Who Owns the River, Biologists, Bureaucrats and Bull Trout.

In our history of the Hoh River, we’ve watched the transfer of ownership from the Native Americans, to warring European nations and eventually to the United States, whose state and federal bureaucracies, biologists and bull trout have managed the legendary fisheries of this last best river in America into a threatened and/or endangered species status.

In the beginning, the Hoh River was famous for legendary runs of salmon and steelhead.

There were three distinct runs of Chinook salmon in the spring, summer and fall.

Of these, only the fall run has survived in any significant numbers.

There were summer and fall coho, summer and winter steelhead and sea-run cutthroat and Dolly Varden/bull trout.

Of all of these species, only the threatened and/or endangered bull trout continues to thrive.

On any given day, the bull trout is the most prolific fish in the Hoh River, causing fishers to ask, “If the bull trout is endangered or threatened, how come that’s all we catch?”

The threatened/endangered bull trout is neither threatened nor endangered nor a trout.

It is a char, a voracious predator that feeds on the spawn and juvenile salmon and steelhead.

Despite the fact that the abundance of bull trout endangers the remaining fish populations, it is a tool used by the so-called salmon restoration industry to open the floodgates of endangered-species funding to the tune of millions of dollars.

For example, when Canyon Creek, a tributary of the Hoh River, was found to contain bull trout, the Federal Highway Administration decided to build a new bridge on the Upper Hoh Road to make it easier for the bull trout to swim under it.

An associated multi-million-dollar project will build 25 log jams to protect the Upper Hoh Road. Another 29 log jams will be built to mitigate the damage to fish from these log jams and to channel the river, with a goal of slowing it down and stopping it from wandering across the valley as it has for the last 14,000 years.

This will require 2,500 logs from 30 acres of clear-cut.

Not to mention the tons of concrete to make the newfangled log jams.

The Hoh River has so many log jams in it now, we can barely make it down the river. In fact, the last two fatalities on the Hoh were in log jams.

They are going to build more. All in a vain attempt to domesticate a wild river.

Then there is the proposed “conifer release.”

Because the alder, willow, maple and cottonwood growing along the river are the wrong species, they intend to replace them with fir, cedar and pine trees because the biologists think these species will grow large enough to stop the river.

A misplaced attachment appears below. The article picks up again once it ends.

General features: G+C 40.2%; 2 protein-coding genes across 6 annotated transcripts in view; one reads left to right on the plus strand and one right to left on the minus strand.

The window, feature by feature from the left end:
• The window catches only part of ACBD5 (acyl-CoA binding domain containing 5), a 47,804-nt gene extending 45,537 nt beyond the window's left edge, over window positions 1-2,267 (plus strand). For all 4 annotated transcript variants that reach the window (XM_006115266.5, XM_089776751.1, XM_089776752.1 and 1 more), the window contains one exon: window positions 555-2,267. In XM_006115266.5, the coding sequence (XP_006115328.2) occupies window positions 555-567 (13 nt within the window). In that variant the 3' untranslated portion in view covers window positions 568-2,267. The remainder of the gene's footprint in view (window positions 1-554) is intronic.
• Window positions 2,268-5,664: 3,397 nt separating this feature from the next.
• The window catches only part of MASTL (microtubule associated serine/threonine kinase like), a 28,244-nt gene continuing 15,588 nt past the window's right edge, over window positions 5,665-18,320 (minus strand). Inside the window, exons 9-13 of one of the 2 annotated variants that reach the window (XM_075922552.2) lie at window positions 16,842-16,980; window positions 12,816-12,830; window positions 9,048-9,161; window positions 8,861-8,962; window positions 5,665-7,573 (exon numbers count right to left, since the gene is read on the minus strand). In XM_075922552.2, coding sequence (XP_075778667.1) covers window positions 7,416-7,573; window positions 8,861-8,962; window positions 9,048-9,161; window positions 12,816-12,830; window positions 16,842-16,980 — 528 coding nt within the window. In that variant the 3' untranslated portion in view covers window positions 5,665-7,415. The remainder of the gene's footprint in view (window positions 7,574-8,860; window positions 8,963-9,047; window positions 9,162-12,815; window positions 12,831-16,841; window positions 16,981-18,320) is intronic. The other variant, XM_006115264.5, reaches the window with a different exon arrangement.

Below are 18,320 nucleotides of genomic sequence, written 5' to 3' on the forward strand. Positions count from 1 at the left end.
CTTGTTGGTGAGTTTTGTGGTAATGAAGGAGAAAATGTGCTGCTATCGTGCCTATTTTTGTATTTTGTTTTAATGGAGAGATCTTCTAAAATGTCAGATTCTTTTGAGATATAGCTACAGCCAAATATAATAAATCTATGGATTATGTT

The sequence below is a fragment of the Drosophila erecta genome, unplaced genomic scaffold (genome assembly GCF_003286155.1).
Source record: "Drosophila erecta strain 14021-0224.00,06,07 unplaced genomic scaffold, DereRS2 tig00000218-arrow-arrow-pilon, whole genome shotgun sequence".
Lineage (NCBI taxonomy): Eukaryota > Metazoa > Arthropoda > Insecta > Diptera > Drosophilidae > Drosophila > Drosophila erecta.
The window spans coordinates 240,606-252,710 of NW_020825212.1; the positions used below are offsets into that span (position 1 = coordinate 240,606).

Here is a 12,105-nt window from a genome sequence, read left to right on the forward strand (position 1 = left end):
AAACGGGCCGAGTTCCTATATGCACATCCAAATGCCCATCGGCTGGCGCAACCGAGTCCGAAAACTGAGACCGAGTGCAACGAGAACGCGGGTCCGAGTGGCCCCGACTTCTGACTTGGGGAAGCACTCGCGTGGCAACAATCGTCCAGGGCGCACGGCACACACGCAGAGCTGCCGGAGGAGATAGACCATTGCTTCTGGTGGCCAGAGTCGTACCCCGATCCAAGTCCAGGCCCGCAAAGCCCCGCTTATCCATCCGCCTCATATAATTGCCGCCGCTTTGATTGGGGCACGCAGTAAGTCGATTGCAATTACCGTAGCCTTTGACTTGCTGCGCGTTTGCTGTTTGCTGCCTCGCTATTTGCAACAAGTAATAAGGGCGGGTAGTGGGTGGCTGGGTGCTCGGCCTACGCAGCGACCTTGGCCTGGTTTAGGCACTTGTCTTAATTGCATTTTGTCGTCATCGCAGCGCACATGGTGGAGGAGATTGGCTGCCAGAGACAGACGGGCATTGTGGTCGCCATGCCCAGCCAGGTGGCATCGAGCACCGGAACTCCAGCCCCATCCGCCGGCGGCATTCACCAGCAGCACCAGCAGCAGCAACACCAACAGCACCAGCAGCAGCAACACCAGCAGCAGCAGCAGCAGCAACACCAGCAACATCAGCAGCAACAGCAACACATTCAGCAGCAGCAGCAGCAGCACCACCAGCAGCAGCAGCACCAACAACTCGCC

Although in the history of this land of big trees, there has never been one big enough to withstand the Hoh River.

The Hoh River now belongs to the salmon restoration industry. This is an alternative universe filled with confusing acronyms and weaponized semantics designed to defuse, deflect and deny any criticism of the master plan.

Throughout history, the Hoh River has been a source of high-quality protein for people to feed their families.

The Hoh’s been transformed through the best-available science into a dying thing where bureaucrats, biologists, consultants and nonprofits circle overhead like vultures over a dying ecosystem, padding their resumes to inflate their budgets with a modern version of the medieval divine right of kings.

Salmon restoration can never be questioned or held accountable for their destructive practices that are destroying the resource they are paid to protect.

They own the Hoh River.

Who Owns the River, Continued: I’m From a Non-Profit and I’m Here to Help.

In previous episodes, we traced the transfer of ownership of the Hoh River from the Native Americans, who were the original inhabitants, to various warring European countries and ultimately to the United States.

Once the U.S. gained title to the land through a series of genocidal treaties with the Native Americans, ownership of the land was transferred to individual European homesteaders.

The ensuing corruption of the Homestead Act, where timber companies had their employees sell their land to their employers, who then logged the land and let it go back to the counties for back taxes, ended homesteading and gave the remaining unsettled land to the Olympic Forest Reserve.

With the construction of the Olympic Loop Highway, a road that would become known as Highway 101, a new owner of the Hoh River appeared, the Department of Transportation. The highway was built along the river to keep construction costs down, which made the road vulnerable to flooding.

Large rocks were placed along the road to armor the banks to keep the road from being washed out. As time passed, another new owner of the Hoh River appeared, the biologist. Despite the fact that the Hoh and all our Olympic Peninsula rivers are lined with rocks from their source to their mouth, the biologists determined rocks in the river were bad for the fish.